On the surface, questions such as “What immortal hand or eye, Could frame thy fearful symmetry?” (Blake 1) show that the narrator is being passive-aggressive with these questions toward the reader; furthermore, the narrator is being passive-aggressive deliberately. The narrator is not telling the reader what to think but actually making the reader question his own thoughts. These passive-aggressive questions, insert thought provoking ideas that are in relation to the deeper meaning of the poem. From this, the Tiger and the Forest are actually symbols that tie into this more profound meaning.
The best example of symbolism in the poem “The Tyger” is in the last line of stanza five. William Blake writes “Did he who made the Lamb make thee?” (Blake 1). What Blake is asking here is: Did the God who made Jesus also make you? From this stanza one can start to get a picture that the poem uses the Tiger and the Forest as symbolism for a deeper meaning. With this understanding one can now dive deeper...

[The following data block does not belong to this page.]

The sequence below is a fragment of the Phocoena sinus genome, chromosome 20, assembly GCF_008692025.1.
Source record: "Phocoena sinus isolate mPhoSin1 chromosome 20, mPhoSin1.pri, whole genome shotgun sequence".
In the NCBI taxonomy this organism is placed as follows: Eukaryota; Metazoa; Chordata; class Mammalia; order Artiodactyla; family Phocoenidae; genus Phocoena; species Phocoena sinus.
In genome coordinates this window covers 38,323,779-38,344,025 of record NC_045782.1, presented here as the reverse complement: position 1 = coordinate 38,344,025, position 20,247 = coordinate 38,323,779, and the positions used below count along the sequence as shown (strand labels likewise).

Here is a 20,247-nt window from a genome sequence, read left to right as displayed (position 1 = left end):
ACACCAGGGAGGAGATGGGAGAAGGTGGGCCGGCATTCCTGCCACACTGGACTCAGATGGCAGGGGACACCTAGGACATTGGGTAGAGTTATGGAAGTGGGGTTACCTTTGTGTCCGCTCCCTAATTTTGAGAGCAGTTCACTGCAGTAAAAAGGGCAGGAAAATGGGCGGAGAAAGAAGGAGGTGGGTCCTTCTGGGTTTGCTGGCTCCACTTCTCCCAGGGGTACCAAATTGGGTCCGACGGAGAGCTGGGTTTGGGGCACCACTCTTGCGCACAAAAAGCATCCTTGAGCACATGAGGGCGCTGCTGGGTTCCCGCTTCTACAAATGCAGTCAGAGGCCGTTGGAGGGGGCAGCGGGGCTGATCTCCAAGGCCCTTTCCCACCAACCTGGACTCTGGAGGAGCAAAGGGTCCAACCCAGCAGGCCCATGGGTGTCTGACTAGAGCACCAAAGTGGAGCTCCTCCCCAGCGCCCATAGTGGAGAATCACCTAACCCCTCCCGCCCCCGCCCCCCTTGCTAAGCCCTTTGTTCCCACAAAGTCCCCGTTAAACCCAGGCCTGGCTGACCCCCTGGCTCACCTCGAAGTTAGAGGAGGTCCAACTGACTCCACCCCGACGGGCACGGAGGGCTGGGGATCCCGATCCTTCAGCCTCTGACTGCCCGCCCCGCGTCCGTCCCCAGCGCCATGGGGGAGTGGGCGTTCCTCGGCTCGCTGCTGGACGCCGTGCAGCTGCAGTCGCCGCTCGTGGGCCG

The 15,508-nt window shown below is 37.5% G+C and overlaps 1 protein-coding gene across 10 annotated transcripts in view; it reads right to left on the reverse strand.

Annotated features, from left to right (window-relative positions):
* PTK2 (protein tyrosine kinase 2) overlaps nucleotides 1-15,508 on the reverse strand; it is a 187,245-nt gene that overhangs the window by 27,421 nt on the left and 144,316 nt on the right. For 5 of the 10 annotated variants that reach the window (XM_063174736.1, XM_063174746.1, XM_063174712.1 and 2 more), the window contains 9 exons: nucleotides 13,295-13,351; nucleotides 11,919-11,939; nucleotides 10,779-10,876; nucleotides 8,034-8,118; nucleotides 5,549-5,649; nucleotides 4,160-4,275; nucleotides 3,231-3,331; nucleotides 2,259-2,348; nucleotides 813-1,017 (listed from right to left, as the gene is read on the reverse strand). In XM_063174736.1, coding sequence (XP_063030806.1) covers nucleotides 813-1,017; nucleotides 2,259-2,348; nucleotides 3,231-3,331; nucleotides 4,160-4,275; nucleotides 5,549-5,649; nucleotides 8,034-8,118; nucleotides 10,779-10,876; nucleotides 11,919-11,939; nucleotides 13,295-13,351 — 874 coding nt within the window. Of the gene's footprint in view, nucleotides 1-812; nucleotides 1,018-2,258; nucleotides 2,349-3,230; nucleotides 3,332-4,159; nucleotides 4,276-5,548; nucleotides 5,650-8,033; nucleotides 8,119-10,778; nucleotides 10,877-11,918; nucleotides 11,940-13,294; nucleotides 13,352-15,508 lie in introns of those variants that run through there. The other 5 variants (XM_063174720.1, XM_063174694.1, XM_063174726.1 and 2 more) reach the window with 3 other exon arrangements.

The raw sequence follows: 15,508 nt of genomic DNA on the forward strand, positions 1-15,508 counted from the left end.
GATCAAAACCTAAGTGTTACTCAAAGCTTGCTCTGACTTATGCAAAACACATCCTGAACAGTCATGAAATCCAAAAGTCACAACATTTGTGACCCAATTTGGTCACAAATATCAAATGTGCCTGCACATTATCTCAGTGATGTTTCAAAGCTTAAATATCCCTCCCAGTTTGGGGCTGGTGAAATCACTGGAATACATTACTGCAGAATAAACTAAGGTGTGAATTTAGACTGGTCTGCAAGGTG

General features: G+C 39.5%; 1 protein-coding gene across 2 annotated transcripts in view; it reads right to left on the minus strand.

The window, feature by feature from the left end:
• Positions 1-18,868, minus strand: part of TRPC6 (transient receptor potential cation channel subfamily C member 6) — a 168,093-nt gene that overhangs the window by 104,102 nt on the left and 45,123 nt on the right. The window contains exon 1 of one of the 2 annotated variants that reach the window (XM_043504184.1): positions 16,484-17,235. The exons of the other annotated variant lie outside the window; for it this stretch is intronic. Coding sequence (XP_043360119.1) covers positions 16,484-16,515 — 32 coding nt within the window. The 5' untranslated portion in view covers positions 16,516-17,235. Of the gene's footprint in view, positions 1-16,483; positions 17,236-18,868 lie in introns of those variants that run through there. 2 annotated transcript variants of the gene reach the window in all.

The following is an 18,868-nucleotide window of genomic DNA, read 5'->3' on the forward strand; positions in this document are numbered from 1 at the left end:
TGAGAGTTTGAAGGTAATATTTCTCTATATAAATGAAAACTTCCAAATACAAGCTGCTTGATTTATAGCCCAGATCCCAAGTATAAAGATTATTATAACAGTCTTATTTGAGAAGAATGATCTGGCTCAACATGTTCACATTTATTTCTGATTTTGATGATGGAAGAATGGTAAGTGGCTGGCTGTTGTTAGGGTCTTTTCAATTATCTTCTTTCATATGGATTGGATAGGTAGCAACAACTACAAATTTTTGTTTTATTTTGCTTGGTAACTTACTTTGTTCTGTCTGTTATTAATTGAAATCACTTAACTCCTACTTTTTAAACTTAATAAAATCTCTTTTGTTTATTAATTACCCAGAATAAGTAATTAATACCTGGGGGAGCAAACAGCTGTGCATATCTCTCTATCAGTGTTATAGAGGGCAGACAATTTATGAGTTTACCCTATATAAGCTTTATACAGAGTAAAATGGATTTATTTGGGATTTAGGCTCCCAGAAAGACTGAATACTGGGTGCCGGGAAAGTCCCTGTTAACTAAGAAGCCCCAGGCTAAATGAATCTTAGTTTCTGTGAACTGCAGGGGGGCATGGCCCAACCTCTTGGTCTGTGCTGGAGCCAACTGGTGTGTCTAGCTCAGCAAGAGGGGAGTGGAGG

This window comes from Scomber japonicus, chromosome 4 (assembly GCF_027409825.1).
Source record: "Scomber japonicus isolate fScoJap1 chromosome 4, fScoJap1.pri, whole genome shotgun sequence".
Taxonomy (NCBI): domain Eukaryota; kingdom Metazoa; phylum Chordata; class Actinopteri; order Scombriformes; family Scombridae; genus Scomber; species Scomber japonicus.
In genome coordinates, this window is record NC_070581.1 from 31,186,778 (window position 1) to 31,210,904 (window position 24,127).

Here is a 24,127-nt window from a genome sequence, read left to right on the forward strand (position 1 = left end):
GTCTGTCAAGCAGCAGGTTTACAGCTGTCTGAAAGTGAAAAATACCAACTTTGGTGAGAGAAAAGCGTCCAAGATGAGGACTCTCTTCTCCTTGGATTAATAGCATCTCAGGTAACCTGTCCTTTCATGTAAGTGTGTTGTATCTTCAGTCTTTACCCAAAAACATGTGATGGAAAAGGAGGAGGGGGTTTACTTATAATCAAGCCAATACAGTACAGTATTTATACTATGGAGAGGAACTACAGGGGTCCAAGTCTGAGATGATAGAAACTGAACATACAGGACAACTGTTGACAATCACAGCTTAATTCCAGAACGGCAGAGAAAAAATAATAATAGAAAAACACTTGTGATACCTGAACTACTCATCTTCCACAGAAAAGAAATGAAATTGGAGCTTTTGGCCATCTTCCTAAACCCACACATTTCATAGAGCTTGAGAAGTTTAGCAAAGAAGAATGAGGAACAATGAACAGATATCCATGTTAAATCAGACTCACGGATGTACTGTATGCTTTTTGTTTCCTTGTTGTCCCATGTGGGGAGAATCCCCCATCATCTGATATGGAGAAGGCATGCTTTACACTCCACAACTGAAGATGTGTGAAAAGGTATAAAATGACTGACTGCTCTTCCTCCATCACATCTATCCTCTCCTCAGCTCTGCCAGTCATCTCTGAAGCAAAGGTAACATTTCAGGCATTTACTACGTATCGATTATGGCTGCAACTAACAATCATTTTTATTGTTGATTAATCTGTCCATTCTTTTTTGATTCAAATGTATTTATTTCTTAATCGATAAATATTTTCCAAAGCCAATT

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... American colonies between the 1730s and the 1770s.” (Heyrnman 1). This means that just before Blake published his poem, a revamping of Christian culture was being taken place in The United States. This is essential information to keep in mind because Blake, less than thirty years later, questions Christianity in its entirety through a poem called “The Tyger”.
In conclusion, this poem is nothing more than the questioning of God and Christianity in its entirety. Blake, the cunning author that he was, knew that The Great Awakening had just transpired; therefore, he could not publish a straightforward attack on Christianity. That is why Blake wrote a poem that is very meek at the surface; however, people who took time to understand the poem entirely, then understood that it was not just a Tiger and Forest Blake was talking about but Christianity and its validity.
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